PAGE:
Tear gas, water cannons, smashed heads, attacks on journalists, detention of activists – another election in Serbia

Local elections were held in close to 90 cities and local municipalities in Serbia. The day was marked by irregularities and violence against citizens who tried to prevent them.

SNS call center at the Novi Sad Fair; Photo: Bravo Novi Sad

If you live in Serbia and have friends and family abroad, they might have been calling you throughout Sunday to check if the civil war has started, shocked by the reports of violence in the voting places and call centers.

The election day was marked by scenes of conflict between the Serbian Progressive Party (SNS) machinery and citizens who were trying to prevent election irregularities.

A brick to the head

It is difficult to decide on the most dramatic scene of the elections.

In Zemun polje settlement in Belgrade, an activist of the Green-Left Front suffered head injuries from being hit with a metal rod, but the president of the local SNS board was also injured in the conflict.

During those events, the editor of our portal, Marko Miletić, was also attacked. He was attacked by several people while he was filming duplicate voter lists that opposition activists and members of the City Election Commission gave him for inspection after they received them from SNS activists.

Attack on the co-editor of Mašina; Printscreen, Mašina

The Progressives protected cardboard boxes of duplicate voter lists by water cannons and tear gas

Tear gas and water pouring from the snot on the citizens who broke into a Serbian Progressive Party call center at the Novi Sad Fair must have been one of the most striking sights. It is complemented by pictures of the Progressives’ “activists” running away from the Fair building, carrying cardboard boxes full of papers suspected to be duplicate voter lists.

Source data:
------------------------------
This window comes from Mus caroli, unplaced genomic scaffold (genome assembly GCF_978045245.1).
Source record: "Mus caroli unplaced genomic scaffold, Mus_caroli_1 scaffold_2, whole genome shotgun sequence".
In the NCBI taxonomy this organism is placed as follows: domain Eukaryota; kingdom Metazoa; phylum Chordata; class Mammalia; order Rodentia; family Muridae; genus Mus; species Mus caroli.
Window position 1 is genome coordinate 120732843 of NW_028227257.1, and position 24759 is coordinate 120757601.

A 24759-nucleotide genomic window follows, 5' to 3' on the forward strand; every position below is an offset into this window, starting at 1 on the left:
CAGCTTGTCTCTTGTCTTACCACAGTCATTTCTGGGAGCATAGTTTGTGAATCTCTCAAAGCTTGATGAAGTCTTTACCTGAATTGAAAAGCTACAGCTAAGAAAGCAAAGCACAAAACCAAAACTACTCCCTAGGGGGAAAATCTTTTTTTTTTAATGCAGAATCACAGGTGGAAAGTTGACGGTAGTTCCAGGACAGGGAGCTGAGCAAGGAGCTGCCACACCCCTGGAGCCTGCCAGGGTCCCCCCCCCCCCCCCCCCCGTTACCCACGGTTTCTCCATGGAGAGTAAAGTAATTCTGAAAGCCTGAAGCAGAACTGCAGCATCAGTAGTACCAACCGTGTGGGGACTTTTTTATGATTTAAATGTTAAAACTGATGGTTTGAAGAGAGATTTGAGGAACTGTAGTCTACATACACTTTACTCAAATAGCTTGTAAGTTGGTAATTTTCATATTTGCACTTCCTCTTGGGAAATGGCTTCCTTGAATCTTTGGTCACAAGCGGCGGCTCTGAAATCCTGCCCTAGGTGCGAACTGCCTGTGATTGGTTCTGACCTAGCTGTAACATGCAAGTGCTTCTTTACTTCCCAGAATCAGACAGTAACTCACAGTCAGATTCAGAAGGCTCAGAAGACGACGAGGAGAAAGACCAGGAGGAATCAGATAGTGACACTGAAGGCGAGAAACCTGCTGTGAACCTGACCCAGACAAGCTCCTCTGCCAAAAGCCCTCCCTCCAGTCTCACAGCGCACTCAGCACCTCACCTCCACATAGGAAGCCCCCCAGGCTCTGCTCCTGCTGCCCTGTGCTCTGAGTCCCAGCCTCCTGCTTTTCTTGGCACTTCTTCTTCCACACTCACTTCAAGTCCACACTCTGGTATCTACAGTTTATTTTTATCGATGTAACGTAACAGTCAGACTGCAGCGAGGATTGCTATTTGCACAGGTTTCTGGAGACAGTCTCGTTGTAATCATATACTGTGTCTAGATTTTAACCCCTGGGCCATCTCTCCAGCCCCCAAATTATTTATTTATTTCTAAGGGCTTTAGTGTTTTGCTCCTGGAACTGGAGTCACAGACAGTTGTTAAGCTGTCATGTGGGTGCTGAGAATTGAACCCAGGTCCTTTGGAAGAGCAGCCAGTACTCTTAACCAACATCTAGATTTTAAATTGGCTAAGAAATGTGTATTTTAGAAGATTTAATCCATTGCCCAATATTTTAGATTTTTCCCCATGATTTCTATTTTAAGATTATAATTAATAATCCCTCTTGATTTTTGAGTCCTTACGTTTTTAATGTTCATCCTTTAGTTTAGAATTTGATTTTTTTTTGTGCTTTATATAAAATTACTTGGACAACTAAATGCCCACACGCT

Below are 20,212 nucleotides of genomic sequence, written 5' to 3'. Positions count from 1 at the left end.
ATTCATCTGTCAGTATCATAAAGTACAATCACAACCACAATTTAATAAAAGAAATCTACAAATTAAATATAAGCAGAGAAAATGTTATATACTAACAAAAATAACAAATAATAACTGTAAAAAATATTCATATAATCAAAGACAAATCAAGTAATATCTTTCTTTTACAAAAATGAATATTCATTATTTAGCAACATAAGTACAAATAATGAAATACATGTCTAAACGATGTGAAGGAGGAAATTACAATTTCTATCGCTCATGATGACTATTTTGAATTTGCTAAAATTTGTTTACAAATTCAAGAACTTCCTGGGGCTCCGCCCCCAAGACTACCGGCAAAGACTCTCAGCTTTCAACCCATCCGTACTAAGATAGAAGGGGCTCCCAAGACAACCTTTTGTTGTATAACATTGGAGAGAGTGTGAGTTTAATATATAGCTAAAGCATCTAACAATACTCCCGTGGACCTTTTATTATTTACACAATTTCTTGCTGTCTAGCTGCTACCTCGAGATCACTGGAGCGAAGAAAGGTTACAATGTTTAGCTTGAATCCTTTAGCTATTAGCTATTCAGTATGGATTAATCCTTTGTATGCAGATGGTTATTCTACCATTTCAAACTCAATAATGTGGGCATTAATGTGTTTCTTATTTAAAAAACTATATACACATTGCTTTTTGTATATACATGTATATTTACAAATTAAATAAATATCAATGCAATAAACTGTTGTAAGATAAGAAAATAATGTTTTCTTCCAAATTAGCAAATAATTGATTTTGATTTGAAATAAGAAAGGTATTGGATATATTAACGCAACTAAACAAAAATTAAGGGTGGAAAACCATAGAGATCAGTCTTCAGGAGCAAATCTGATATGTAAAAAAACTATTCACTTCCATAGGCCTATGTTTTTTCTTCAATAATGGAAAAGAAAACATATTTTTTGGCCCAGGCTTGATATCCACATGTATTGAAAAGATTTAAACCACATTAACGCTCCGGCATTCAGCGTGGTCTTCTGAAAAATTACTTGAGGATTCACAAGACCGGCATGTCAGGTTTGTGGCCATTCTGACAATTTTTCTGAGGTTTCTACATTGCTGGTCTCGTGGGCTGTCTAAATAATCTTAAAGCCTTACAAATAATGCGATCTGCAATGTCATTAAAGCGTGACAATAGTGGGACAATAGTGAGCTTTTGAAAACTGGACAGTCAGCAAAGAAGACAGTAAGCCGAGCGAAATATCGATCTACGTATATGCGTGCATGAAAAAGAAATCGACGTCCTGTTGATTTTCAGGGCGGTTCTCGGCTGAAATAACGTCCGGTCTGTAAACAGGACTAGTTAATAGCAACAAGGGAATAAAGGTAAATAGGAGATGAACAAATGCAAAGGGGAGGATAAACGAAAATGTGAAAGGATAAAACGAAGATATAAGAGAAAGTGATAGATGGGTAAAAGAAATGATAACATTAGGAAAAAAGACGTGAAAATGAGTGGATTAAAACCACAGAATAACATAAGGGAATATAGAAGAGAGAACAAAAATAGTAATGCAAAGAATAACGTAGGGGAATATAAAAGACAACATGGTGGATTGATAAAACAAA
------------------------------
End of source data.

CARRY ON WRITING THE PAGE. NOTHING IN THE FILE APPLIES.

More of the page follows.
Some of them didn’t just run away with T-shirts over their heads, but were furious that they were interrupted – so one of the “hard-working ants” from the call center hit Danas’ journalist Uglješa Bokić with his fist while retreating.

The Progressives reacted to these events in a way that raises blood pressure. A Serbian Progressive Party’s press release states that “about a hundred citizens” carried out a “brutal and destructive attack on the public property of the Novi Sad fair, on the premises that were legally and legitimately leased by the SNS, and where the party’s call center is located.” “‘Vandals and criminals, about 100 of them, tried to break into the premises where the call center is located, broke down the doors and destroyed everything in front of them,” The Progressives stated. The SNS emphasized that the party’s call center legally leased the premises and that it worked according to the law, and called the power cut, executed by citizens, a “direct act of terrorism”.

The police contributed to this scandal by declining citizens‘ request to enter the Fair to check for illegal activities. The Ministry of Internal Affairs even stated that “apart from attacks on the police and damage to the property of the Fair in Novi Sad”, there were no serious incidents during the elections.